Photo: A full field despite the cold
“Hey Islington, do you know David?” boomed the question across the room when my club jacket was spotted.
I explained to the enquirer that Islington CC has over 700 members and quite a few Davids. “Do you mean David Shannon?” I speculated. “That’s the one”. A good start to the Willy Warmer 200k audax organised by Paul Stewart and his team.
I knew the question was directed at me as I was the only Islington rider in the field. Last year Ben and Yiannis rode this audax, helping me get round in 10 hours 19 minutes. I decided to try and better that time despite not having two fitter, faster and younger riders for company.
Last year’s starting temperature was 0°. This year -3°. Not exactly optimum conditions for riding faster. I rode the first half alone tracking my time through the controls at only slightly slower than last year.
Over lunch at the half way point in Hungerford I met Dmitry. I mentioned that I met another Russian speaker, Sergey, on PBP. There are a quite a few Sergeys in Belarus. “Do you mean Sergey from Kaliningrad?” “That’s the one” I replied. Audaxing is a small world.
We rode togther on and off for the rest of the ride. The lanes back from Hungerford were filthy. Wet, muddy and icey. We needed to take great care to stay upright, especially in the descents.
Approaching yet another flooded section I happened to be ahead of Dmitry and another rider. I calculated the speed I’d need to get through the water, unclipped and raised my feet away from the water. The other rider followed me. I wondered why Dmitry was riding off my line and in my wash? Then I heard that noise. The noise of a bike and rider falling into the water. Dmitry had hit a pot hole. Bike, Garmin, iPhone, car keys and most of Dmitry ended up under the cold, dirty water.
Stopping to make sure he was OK, Dmitry was back on his bike and out of the water quickly. I asked if he wanted to find a pub with an open fire to dry out. He decided to ride on. They make them tough in Russia.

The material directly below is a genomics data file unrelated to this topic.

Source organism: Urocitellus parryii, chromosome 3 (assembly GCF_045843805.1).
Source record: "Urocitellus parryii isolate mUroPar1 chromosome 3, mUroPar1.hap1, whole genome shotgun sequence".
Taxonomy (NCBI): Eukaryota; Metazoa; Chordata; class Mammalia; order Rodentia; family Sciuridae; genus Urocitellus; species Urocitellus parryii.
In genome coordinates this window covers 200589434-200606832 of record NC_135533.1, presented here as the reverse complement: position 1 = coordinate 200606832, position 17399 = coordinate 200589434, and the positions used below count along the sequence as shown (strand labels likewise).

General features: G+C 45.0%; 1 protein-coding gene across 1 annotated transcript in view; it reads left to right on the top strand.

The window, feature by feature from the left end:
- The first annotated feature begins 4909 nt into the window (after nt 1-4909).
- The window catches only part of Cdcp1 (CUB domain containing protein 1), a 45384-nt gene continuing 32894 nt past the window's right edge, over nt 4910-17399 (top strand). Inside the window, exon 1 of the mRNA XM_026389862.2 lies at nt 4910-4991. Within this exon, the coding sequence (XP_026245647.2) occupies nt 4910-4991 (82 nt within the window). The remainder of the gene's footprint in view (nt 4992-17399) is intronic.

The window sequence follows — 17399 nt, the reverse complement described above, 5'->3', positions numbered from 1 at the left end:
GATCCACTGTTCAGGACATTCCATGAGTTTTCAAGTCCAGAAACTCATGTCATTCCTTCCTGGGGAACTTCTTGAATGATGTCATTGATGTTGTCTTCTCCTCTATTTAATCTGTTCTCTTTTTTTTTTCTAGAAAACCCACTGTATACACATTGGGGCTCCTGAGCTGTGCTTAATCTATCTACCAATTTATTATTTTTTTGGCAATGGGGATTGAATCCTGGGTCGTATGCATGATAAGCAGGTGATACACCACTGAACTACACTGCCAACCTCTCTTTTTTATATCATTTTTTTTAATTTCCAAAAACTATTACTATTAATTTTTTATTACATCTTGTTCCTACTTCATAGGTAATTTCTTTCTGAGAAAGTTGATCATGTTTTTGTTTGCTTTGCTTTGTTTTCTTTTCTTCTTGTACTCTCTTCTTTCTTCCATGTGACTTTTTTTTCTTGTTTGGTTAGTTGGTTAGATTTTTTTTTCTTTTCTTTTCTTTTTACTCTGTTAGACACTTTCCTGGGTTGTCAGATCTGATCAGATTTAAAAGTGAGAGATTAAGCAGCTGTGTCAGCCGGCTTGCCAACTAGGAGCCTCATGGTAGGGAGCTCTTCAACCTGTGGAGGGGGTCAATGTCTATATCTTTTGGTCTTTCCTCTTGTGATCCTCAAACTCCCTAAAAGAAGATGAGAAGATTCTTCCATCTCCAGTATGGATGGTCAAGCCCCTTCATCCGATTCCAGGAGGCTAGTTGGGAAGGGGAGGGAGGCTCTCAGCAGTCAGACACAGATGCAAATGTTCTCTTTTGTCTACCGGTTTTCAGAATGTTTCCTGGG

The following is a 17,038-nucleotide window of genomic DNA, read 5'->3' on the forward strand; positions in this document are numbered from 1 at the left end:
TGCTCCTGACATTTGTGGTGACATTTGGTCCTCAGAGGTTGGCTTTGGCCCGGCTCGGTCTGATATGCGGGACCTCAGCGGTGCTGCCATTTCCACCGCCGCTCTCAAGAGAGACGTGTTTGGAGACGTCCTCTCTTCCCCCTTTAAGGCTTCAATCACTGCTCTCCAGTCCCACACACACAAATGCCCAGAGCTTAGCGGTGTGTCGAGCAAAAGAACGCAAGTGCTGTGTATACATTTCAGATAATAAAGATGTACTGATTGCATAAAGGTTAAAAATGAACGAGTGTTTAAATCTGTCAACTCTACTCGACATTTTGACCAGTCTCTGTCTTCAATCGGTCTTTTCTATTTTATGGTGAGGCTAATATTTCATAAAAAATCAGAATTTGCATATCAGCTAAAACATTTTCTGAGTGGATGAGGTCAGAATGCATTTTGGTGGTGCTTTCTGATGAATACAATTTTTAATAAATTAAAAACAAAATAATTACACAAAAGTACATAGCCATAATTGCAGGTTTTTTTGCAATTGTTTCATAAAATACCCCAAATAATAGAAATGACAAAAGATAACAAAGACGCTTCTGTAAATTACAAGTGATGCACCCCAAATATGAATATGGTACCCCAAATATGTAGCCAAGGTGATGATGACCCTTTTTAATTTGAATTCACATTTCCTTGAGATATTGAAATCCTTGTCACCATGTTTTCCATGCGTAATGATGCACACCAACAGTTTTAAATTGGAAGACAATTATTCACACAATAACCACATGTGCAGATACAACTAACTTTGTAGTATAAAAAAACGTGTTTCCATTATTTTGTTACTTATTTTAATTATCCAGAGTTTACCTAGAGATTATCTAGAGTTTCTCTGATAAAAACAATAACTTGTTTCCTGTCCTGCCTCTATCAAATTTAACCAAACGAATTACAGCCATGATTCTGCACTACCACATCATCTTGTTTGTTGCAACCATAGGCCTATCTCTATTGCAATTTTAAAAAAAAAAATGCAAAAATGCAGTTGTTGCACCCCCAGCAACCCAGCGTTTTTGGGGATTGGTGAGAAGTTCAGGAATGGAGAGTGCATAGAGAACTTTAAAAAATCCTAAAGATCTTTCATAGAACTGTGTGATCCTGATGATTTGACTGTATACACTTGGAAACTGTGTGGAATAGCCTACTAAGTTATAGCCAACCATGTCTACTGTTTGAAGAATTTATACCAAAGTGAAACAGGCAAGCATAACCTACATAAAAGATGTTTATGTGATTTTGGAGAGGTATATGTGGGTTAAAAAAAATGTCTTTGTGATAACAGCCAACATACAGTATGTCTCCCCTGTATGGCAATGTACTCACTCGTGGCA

At the next control I recommended the excellent hot chocolate I’d enjoyed the previous year. Over the hot drink Dmitry admitted he’d made a stupid mistake not following my wheel. I explained that as the first rider I could just about make out the road surface through the water so following my line was the best route. “I know, I was stupid”.
We all make mistakes but I really respected Dmitry for admitting it and taking responsibility for his own actions. That and riding on despite being cold and wet. That’s why I love audaxing so much. We are responsible for ourselves. Dmitry demonstrated real randonneur spirit.
I was keen to get going to make use of the limited light left. Dmitry was using the hand dryer in the gents to dry out and warm up. “You go on, I’ll catch up” he said. Even more respect for Dmitry.
To beat my last year’s time I’d have to complete the final 41km in just under 2 hours. Easy enough on a flat open road. Unfortuantely Saturday night traffic around Maidenhead was building up and having to weave between the queues of traffic didn’t help. I reckoned I could still do it until I heard that noise. The noise of a rear puncture.
I tried to repair it quickly as possible. “Can I help?” I heard in the darkness. It was Dmitry. He had indeed caught me up. “Just a puncture, you go on, I’ll see you at the finish”.
Back on the bike. I thought that’s it, just get back safely in the dark. Don’t worry about your time. I pushed as hard as I could just to get the last 19km completed as soon as possible.
My time last year, 10 hours 19 minutes. My time this year:
Update 20th January: Just to emphasise how small a world audaxing is, I was walking in the City this afternoon with my wife and I spotted a familiar cyclist at the lights. We stopped for a chat. It was Dmitry.
Year to date